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Bill Radke: When General Motors said yesterday it made more than a billion dollars from April to June, the company added a surprise announcement: CEO Ed Whitacre is leaving GM just as it prepares for what might be the biggest public stock offering in U.S. history. Marketplace's Jeff Horwich explains the move.
Jeff Horwich: Whitacre has been the face of GM through a major turn-around, from bankruptcy and government bailout to more than $2 billion in profits so far this year. But he made clear he didn't plan to be GM's leader for the long haul -- he never even moved from San Antonio to Detroit. With a critical stock offering coming up, GM's board reportedly decided to put its long-term face forward.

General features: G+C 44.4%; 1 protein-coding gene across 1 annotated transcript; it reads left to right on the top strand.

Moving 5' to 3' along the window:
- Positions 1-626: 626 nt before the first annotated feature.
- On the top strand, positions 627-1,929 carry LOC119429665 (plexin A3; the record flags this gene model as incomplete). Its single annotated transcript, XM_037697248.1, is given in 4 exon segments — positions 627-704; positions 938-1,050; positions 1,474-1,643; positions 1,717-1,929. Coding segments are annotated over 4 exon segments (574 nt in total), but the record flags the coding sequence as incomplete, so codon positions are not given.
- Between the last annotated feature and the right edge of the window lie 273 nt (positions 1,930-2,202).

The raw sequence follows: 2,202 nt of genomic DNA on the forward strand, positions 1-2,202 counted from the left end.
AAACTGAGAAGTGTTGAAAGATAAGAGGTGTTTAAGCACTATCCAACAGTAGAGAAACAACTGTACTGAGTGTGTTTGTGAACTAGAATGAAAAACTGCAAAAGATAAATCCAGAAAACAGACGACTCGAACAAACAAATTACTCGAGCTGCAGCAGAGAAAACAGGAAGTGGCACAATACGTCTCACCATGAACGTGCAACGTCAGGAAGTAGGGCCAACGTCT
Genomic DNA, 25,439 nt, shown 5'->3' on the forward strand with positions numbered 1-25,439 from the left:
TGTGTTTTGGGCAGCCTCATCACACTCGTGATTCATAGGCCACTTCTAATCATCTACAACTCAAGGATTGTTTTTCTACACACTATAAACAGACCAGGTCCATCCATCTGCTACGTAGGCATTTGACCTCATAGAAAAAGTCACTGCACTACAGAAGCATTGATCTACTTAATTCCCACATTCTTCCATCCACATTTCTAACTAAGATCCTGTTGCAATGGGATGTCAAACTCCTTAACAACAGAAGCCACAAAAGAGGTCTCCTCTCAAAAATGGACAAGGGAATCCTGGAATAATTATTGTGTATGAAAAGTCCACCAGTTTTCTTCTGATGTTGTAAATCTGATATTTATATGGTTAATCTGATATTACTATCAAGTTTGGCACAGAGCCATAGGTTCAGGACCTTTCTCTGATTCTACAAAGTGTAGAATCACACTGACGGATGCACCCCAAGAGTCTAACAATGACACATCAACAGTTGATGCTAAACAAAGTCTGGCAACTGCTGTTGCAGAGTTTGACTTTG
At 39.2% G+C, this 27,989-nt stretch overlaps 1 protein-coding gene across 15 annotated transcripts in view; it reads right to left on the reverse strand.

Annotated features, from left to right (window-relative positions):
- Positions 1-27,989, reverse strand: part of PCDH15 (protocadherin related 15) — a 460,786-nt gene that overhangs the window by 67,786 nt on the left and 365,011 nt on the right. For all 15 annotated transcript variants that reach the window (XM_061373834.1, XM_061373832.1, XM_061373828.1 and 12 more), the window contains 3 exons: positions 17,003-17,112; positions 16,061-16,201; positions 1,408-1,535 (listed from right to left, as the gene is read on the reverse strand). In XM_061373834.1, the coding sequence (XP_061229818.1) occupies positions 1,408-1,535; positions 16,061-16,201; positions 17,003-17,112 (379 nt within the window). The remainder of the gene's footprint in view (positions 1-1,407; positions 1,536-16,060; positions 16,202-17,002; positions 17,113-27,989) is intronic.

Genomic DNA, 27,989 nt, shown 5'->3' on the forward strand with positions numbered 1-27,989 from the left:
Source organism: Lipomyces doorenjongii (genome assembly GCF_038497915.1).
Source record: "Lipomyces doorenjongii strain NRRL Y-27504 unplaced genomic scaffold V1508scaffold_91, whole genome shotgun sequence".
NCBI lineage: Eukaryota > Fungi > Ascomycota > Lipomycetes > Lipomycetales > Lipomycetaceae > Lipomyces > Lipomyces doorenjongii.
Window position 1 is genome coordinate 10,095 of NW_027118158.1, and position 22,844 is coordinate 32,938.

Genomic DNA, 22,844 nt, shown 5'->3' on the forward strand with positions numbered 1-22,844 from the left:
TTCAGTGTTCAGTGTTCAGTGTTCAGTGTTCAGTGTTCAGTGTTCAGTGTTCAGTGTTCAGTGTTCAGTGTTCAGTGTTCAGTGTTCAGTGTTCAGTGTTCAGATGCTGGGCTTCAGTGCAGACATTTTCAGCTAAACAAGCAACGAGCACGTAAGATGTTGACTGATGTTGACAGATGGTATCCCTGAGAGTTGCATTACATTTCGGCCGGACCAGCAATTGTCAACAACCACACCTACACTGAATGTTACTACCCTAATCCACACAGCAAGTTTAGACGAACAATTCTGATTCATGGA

That's Daniel Akerson, a telecom industry veteran put on GM's board by the U.S. government, which owns about two-thirds of the company. He's known as quiet, but also fierce and decisive -- with a taste for dramatic change. Dave Cole of the Center for Automotive Research says that's in line with the cultural change at GM since its bankruptcy.
Dave Cole: The game has changed absolutely dramatically. It's a 180-degree shift that in many respects is absolutely amazing.
Akerson takes over in September. The change could delay GM's stock offering -- that might not please the Obama administration, which is pushing to recoup its $50 billion investment in the company.
I'm Jeff Horwich for Marketplace.